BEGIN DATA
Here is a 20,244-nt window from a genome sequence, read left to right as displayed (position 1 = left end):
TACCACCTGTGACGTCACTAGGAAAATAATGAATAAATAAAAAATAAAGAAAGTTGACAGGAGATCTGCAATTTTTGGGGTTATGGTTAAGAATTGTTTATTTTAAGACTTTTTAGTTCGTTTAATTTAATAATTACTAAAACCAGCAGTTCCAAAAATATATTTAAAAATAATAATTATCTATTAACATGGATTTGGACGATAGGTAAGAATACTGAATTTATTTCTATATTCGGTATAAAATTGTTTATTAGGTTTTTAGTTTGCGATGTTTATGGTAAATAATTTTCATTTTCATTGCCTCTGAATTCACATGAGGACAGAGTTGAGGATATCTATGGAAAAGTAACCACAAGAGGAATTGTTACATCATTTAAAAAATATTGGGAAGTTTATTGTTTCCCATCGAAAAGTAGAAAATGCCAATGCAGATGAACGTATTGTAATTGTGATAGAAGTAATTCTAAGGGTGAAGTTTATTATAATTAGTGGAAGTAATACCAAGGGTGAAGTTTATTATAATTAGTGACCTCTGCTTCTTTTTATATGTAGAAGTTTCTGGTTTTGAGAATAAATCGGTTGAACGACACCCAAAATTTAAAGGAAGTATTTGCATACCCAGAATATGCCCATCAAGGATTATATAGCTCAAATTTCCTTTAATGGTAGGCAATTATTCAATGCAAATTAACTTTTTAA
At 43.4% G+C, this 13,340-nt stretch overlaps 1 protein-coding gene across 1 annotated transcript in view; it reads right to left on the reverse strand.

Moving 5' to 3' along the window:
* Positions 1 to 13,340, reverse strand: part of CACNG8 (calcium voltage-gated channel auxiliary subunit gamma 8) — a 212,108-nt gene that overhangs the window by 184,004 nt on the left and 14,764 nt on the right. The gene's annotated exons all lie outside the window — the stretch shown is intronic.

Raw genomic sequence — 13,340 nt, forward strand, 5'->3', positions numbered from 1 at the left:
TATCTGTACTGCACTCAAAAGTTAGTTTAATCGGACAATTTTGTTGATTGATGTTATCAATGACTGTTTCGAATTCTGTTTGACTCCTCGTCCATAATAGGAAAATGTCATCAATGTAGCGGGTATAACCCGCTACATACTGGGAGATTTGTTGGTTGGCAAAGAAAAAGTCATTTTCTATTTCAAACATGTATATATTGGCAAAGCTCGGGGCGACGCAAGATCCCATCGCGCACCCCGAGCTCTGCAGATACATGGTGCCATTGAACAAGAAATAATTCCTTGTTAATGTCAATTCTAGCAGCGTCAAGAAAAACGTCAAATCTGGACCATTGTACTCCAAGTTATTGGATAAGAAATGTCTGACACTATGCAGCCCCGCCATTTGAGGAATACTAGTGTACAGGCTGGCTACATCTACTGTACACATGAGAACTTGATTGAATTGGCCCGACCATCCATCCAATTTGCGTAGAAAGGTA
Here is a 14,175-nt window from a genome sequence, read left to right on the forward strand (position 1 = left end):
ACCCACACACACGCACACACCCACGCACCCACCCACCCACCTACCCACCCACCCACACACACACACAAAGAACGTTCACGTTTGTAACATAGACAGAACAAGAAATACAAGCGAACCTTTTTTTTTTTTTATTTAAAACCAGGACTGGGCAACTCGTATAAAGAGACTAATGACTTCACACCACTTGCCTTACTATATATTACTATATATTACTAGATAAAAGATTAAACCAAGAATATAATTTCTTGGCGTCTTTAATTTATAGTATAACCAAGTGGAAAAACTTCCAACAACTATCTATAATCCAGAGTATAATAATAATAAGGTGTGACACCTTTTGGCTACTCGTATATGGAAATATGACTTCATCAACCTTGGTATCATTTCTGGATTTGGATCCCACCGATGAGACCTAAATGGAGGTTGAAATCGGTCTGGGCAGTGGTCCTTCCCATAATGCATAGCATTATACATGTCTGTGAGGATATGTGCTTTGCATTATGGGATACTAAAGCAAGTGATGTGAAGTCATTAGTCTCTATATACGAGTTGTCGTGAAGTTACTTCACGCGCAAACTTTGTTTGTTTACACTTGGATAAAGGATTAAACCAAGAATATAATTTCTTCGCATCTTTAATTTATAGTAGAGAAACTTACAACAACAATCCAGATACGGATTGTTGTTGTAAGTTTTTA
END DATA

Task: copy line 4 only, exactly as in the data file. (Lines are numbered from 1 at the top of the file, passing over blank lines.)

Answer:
Moving 5' to 3' along the window: